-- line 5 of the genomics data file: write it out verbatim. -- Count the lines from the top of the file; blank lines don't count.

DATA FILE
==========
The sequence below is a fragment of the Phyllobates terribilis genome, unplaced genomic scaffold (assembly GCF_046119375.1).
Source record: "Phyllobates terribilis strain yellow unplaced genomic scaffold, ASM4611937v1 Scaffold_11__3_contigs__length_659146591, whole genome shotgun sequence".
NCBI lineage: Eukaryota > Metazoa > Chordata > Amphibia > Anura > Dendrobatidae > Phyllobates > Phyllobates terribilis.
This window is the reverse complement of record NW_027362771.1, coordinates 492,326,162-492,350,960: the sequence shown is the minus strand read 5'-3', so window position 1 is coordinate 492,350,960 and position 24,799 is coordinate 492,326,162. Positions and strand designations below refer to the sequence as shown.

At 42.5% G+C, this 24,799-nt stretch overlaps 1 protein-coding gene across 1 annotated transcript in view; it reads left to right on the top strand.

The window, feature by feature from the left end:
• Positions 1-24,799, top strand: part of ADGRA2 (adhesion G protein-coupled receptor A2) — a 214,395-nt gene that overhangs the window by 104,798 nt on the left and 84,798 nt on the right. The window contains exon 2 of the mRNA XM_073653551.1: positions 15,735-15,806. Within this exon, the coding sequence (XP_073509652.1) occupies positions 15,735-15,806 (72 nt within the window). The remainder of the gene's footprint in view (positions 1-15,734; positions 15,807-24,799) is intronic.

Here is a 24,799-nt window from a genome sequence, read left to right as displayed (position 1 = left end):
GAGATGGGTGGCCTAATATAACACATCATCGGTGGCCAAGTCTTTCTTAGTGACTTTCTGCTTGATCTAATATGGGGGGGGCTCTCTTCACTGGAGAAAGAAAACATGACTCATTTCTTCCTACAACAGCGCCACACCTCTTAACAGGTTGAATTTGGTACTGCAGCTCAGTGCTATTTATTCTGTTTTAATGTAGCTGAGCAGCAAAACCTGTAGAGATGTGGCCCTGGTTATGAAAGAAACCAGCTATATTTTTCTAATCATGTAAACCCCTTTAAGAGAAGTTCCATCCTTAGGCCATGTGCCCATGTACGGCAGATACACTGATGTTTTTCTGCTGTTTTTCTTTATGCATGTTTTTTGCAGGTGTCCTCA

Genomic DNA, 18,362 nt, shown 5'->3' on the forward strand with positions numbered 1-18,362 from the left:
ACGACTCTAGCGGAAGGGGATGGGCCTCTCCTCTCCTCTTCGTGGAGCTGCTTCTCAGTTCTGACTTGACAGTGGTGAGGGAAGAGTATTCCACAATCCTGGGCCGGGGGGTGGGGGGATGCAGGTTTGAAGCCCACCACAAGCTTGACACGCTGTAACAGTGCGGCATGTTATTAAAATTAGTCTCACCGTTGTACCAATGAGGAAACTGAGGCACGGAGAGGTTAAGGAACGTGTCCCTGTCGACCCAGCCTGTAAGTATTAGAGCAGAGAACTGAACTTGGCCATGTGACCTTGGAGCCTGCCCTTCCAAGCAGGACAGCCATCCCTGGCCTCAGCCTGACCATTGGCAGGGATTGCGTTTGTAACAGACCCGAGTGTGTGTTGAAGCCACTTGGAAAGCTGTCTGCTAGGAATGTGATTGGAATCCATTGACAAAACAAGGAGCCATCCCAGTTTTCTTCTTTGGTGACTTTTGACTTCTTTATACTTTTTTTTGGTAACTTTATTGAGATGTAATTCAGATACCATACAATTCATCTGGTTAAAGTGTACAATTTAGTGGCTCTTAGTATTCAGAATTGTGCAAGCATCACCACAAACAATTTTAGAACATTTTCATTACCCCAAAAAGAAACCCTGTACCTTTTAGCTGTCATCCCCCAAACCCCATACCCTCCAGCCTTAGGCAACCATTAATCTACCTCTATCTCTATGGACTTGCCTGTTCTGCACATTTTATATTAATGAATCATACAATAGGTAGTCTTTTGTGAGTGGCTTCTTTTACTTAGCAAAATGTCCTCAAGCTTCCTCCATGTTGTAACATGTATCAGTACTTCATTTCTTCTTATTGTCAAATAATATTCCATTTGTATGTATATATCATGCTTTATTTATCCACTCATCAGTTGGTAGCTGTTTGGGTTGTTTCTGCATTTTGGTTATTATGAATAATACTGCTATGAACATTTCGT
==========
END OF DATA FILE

At 42.5% G+C, this 24,799-nt stretch overlaps 1 protein-coding gene across 1 annotated transcript in view; it reads left to right on the top strand.